From 1974-84, TV audiences knew Marion Ross as the sitcom mom dispensing patience and wisdom during the 11-season run of the ABC hit series Happy Days.

But Ross’s days were not entirely happy.

In her March memoir, My Days: Happy and Otherwise, her “otherwise” reminiscences include a bad first marriage and the challenges confronting an actress and single working mother.

Even her early years on Happy Days weren’t always cheery, thanks to TV hubby Tom Bosley.

“Tom didn’t particularly want me to play his wife, so he was tough on me for a while,” recalled Ross from her home in Woodland Hills, California.

She says the rough treatment lasted the first few seasons.

“Eventually, I won Tom over and learned to love and admire him, even though he had picked on me. That wasn’t really who he was, and I came to realize he was a fine man.”

The entire cast soon developed a bond that lasts to this day.

“We really were like a family growing together. I saw the kids grow up, get married, and have their own babies. We’ve all remained close.”

Raised in Minnesota (Watertown, Albert Lea, and Minneapolis), Ross was determined to act from an early age.

“I was a middle child and my brother was very sickly, so I didn’t get all the attention. I secretly decided I’d better become rich and famous!” she laughed. “I read all the arts and theater magazines and saw acting as a way to achieve that. At the library, I’d look up famous actors in books like Who’s Who? I wanted to learn how they became successful.”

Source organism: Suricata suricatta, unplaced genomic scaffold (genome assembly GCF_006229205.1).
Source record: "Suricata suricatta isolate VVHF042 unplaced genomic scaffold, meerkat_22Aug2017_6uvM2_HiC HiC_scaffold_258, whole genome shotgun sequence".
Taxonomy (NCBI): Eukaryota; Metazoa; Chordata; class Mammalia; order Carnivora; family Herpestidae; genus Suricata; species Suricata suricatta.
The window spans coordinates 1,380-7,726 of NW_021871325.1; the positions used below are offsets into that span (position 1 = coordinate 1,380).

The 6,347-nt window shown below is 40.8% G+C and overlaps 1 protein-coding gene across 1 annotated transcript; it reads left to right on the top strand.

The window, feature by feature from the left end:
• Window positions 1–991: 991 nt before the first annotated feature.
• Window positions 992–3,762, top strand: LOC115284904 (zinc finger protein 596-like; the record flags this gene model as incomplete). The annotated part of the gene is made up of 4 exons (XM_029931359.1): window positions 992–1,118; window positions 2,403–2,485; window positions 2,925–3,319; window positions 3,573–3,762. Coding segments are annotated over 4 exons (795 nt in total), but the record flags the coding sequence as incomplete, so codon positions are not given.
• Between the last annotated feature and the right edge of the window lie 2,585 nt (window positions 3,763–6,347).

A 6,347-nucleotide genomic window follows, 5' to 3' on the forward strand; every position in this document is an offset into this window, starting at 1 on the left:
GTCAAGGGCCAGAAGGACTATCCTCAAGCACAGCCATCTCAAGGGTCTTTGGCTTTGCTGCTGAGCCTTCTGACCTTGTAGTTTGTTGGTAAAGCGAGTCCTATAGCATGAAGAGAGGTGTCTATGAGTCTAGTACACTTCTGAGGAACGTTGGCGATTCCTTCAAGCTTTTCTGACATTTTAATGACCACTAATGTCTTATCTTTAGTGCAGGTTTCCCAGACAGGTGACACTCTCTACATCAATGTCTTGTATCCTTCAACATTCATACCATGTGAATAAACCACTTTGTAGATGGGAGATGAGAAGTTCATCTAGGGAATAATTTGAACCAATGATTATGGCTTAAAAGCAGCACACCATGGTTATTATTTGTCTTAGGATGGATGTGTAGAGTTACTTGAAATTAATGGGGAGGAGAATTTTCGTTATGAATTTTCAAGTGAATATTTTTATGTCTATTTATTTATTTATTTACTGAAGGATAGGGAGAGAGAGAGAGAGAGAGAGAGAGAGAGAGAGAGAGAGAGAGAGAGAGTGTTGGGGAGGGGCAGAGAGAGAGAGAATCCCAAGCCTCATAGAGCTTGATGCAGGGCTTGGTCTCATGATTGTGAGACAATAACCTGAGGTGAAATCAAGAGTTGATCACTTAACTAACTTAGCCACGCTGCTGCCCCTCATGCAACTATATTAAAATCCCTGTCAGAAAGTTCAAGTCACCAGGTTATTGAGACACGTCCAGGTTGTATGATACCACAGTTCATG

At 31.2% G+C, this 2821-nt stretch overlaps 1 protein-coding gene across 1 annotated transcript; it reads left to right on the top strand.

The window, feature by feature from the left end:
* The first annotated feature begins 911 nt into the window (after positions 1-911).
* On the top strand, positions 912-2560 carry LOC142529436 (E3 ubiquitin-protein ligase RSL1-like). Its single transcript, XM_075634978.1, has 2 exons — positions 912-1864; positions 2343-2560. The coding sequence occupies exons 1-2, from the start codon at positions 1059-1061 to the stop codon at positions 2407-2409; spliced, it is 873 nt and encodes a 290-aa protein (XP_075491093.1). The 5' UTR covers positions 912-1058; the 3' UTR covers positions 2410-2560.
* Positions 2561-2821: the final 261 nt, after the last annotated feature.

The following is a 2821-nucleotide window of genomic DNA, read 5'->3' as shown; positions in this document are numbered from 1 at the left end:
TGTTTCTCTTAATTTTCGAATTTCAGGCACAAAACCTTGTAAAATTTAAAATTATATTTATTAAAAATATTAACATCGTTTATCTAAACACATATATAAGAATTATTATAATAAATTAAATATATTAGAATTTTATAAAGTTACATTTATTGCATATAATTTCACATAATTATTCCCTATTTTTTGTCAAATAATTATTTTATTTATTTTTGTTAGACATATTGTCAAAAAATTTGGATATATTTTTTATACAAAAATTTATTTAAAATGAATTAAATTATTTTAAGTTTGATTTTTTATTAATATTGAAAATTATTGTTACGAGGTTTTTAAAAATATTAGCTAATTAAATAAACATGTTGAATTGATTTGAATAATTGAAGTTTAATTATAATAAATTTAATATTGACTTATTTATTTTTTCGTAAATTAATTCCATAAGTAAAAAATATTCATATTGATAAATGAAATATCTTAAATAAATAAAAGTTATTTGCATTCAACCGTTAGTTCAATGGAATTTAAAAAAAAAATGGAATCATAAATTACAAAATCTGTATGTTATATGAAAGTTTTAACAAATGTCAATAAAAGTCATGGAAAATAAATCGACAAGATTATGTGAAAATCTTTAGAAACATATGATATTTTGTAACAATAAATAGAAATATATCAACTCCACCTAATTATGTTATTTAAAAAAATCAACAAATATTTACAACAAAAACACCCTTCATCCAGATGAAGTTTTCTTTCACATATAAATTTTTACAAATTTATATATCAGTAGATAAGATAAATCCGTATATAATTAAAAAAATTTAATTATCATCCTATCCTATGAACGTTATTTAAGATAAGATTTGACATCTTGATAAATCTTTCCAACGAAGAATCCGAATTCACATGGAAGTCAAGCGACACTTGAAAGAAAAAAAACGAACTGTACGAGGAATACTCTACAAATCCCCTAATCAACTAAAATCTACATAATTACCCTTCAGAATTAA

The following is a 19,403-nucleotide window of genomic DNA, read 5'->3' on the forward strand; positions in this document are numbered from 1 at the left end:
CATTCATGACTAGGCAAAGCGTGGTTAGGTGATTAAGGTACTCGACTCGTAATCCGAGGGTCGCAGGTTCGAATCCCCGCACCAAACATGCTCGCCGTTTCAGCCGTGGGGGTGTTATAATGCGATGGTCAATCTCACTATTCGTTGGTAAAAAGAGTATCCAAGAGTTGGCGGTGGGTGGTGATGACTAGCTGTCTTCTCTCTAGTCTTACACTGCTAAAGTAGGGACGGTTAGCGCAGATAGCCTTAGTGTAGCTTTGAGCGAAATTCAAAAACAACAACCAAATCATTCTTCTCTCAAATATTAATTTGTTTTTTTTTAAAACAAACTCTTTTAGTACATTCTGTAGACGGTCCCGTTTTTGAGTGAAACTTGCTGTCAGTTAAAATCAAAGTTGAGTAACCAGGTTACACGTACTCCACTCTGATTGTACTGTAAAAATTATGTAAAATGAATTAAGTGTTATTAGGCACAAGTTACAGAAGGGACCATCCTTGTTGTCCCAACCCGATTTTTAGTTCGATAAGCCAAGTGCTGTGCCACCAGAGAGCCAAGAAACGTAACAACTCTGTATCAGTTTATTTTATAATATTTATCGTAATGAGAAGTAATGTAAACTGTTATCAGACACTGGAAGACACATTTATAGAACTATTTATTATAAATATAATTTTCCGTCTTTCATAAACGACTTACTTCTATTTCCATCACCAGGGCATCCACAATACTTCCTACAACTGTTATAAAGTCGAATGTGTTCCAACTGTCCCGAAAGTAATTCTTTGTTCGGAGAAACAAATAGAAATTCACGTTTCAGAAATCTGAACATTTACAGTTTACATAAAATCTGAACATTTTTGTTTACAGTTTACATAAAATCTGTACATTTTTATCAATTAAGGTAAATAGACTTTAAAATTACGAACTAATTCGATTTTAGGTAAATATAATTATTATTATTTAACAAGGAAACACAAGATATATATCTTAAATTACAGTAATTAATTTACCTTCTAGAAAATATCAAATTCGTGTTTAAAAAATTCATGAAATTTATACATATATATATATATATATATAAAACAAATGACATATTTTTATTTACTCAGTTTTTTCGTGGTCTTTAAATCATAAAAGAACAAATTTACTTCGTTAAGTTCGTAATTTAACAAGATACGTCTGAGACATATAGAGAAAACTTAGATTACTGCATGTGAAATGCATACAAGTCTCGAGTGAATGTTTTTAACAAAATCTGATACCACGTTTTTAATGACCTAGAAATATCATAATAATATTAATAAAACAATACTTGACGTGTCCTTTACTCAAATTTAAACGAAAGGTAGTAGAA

She recalls reading Present Indicative, the first volume of Noël Coward’s autobiography.

“He began on the stage as a child, so by 13 I was planning to be successful too,” said Ross, whose family moved three years later to California, where she graduated college and began to realize her dream in theater.

But it soon evolved into film and television.

“At 25, I landed a role in the TV version of Noël Coward’s Blithe Spirit and actually got to work with Noël Coward!” she recalled about the 1956 production. “The first reading of the script was at Humphrey Bogart’s house because Lauren Bacall (his wife) was in the production. Can you imagine being a young actress doing that on a Sunday? I just loved it!”

Ross’s film career began with Paramount three years earlier with Ginger Rogers in Forever Female. She would later work with other movie legends, including Clark Gable in Teacher’s Pet.

“Some actors just have an aura, and Gable did. It was Easter, so I colored some eggs and on one wrote, ‘M.R. loves C.G.’ I gave it to his assistant, a suave fellow who protected Gable from everyone. Gable eventually just said, ‘Thank you very much’ to me.”

It was, says Ross, a great time to be an actor.

“All the stars ate in the studio’s dining room. Marlene Dietrich would come swooping into the room and a hush would fall over the place. Those early days in Hollywood were just so thrilling, almost more than I could bear.”

Though she has no future acting plans, she says working on the book brought back many memories.

“I had to be talked into writing the book by my family, but now I’m having fun discussing it,” says Ross, who turns 90 in October and is planning some book signings in the Los Angeles and New York areas.

“I’ve certainly had more happy days than ‘otherwise.’”


Nick Thomas teaches at Auburn University at Montgomery, Ala., and has written features, columns, and interviews for over 650 newspapers and magazines.

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